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OpinionColumnistsMichael Dobie

It's wrong to ask voters twice a year for school funding

Voters line up to cast a ballot in

Voters line up to cast a ballot in the advisory vote for the proposed annexation of the Tuckahoe School District, at the Southampton Intermediate School in Southampton, Nov. 18, 2014. Credit: Gordon M. Grant

Since Election Day, barely a month ago, residents in at least six Long Island school districts have gone back to the polls to vote on bond issues.

Voters in Copiague, Middle Country, Lindenhurst, Manhasset, Center Moriches and Plainview-Old Bethpage weighed in on bonds ranging from $8.8 million to $125.2 million.

Four of the proposals passed, two were rejected. Voters in Shoreham-Wading River have a poll date on Jan. 13. Each of the seven bond issues involves repairs, renovations and/or upgrades to school buildings.

So, hats off to the winners, condolences to the losers, and good luck to Shoreham-Wading River.

But why are we voting on these now?

This isn't anything new, mind you. School districts have always held bond votes on dates other than the third Tuesday in May, when residents in every school district in the state vote on budgets and board members. And I've always wondered: Why not vote on them together?

For the districts, it's a matter of focus. They say they want May's voters to concentrate on the budget and only the budget and not have to think about anything else. Bonds are put up separately so voters can concentrate on special projects and only special projects and not have to think about anything else. (This contributes to Long Island's ridiculously crowded election calendar, a topic for another week.)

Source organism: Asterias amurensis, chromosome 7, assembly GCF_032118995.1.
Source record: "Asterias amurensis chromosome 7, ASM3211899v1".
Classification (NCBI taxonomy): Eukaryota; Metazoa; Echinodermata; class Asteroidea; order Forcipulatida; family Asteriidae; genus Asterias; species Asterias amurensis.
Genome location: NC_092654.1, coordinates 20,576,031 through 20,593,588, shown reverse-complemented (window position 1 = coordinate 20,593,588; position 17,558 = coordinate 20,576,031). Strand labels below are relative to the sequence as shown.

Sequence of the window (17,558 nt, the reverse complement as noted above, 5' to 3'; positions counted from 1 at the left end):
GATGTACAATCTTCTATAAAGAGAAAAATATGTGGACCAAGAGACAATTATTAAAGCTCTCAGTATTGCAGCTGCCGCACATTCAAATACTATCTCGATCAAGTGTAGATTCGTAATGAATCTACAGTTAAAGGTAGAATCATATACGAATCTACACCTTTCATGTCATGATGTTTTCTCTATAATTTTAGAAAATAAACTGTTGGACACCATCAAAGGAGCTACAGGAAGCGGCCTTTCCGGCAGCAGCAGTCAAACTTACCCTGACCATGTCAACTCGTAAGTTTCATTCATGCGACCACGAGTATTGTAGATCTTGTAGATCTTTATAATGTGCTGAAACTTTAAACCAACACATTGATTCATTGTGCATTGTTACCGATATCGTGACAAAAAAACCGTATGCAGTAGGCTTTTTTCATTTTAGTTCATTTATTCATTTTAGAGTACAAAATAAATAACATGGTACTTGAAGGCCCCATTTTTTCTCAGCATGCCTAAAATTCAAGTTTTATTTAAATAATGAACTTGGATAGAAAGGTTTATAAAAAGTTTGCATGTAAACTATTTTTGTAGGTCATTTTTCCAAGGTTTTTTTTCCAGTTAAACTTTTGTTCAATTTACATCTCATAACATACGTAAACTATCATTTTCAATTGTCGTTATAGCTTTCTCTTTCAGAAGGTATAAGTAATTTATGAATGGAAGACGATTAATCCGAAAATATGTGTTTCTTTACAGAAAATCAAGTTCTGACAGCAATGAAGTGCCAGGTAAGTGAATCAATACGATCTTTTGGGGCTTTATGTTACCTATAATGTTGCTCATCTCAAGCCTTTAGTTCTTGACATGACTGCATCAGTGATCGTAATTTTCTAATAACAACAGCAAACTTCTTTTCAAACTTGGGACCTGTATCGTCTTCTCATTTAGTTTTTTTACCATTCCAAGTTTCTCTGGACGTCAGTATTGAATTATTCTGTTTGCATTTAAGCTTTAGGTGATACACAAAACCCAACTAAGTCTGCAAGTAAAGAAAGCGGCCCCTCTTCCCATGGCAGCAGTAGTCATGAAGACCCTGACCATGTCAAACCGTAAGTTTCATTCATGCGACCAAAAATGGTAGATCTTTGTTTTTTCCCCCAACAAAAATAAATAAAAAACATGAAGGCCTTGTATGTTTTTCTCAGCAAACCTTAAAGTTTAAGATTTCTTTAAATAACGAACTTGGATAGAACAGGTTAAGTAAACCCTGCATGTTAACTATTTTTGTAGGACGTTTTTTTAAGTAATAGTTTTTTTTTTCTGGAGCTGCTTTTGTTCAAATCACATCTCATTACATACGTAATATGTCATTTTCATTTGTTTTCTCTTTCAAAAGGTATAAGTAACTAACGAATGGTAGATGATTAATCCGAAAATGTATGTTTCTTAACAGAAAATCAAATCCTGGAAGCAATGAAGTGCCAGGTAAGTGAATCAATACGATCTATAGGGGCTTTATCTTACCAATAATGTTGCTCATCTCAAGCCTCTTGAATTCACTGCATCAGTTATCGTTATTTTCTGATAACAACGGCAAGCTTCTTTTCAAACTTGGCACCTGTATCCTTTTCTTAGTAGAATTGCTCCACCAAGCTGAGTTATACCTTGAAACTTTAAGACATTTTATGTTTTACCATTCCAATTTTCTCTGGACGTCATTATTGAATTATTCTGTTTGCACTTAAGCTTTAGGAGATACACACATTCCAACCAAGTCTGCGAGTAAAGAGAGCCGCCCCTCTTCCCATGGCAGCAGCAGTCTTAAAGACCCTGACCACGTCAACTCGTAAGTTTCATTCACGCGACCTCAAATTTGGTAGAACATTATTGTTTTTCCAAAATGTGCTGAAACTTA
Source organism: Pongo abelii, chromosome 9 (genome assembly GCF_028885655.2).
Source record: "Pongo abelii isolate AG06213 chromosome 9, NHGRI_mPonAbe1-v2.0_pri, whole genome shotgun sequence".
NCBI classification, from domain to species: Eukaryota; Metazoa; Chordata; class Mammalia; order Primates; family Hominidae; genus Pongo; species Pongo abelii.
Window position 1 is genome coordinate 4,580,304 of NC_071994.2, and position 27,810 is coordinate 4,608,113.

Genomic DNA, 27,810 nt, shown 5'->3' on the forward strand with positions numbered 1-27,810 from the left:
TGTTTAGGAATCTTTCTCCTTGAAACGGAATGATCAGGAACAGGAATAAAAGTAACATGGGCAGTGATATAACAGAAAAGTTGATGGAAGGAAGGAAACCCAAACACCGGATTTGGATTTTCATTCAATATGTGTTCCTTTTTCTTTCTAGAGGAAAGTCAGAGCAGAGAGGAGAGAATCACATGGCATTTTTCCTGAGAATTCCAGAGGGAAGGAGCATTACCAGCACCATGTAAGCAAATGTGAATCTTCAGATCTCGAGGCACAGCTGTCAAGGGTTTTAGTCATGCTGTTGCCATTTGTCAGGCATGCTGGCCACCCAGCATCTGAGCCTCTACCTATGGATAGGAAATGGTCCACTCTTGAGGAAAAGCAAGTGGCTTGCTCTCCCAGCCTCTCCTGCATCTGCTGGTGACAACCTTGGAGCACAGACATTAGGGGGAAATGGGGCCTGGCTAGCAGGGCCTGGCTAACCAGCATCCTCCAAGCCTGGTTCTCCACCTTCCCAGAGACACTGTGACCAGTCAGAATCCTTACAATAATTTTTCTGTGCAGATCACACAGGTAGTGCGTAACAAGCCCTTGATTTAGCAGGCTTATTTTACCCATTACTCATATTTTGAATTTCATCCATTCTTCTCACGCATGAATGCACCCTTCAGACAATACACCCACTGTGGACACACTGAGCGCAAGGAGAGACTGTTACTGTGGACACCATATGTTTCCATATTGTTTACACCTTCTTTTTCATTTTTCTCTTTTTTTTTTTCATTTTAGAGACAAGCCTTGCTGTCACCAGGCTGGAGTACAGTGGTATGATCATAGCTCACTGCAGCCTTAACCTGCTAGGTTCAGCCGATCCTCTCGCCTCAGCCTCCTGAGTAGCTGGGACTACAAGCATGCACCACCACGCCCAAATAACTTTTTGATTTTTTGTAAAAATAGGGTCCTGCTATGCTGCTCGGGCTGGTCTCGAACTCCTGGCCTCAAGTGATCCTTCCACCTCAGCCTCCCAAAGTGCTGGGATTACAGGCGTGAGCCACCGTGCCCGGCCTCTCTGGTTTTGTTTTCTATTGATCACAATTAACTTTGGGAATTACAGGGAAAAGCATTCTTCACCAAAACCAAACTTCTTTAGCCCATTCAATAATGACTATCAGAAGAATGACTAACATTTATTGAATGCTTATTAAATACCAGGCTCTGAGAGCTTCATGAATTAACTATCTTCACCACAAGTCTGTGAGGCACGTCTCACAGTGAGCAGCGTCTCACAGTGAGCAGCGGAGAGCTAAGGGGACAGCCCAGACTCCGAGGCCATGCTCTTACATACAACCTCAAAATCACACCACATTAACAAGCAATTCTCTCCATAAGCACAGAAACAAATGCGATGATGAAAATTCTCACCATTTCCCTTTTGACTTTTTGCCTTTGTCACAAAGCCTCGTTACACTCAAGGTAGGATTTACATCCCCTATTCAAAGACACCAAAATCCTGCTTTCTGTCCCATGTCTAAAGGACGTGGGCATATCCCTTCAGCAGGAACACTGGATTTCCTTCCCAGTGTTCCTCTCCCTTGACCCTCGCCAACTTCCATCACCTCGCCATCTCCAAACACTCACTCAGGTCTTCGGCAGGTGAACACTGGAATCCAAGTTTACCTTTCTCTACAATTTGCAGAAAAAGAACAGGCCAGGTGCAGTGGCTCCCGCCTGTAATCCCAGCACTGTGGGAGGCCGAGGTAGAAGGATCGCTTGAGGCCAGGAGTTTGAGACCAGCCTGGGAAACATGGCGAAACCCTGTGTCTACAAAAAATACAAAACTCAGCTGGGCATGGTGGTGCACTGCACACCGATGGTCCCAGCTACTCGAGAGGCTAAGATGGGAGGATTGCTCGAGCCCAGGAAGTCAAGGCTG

Some critics say holding separate bond votes is more of a problem these days because more districts are putting up bonds -- to get around the strictures of the tax cap. But districts have always put up bonds for big projects, and the timing is somewhat cyclical, related to such things as the age and condition of buildings and, especially, the availability of state aid to defray costs. Some years there's more aid, some years there's less.

Understand: I'm not arguing the merits of any of these bond proposals. The question is the timing of the ask.

If you want to say, as critics do, that districts split their budget and bond votes to maximize the chances of each passing . . . well, yeah. If you want to contend bond votes are held when residents are paying the least attention, like December . . . well, that's factually true.

And such strategies are understandable. Many school districts have financial troubles and votes are precious. I get that. Really, I do.

But taxpayers have troubles, too. We're like school districts in that respect, struggling with a tough economy and conditions beyond our control. We all seek financial certainty.

For taxpayers, that means knowing what we're paying. If you're going to ask us twice to reach into our pockets, do it at the same time so we know all of what we're being asked to pay. We're on a budget, too.

And if you do that, we must respond in something other than knee-jerk fashion. A publicized bond request can't be met with a reflexive no. Because many school districts have real problems. Buildings are aging. Roofs leak, boilers burst. Some buildings desperately need security upgrades. Others need new technology to better serve students. This isn't about increasing the chances that bond issues fail; it's about transparency and fairness and giving taxpayers a clear and comprehensive picture of a school district's finances.

As Long Islanders, we care intensely about education. Most of our tax bill is school taxes. And that's pretty much the only chance we have to vote directly on how we're taxed.

So let's make a deal. Ask us for all the money you need on the third Tuesday in May. And we'll consider carefully the request. We can do this.

It's a matter of respect, and that's a two-way street.

Michael Dobie is a member of the Newsday editorial board.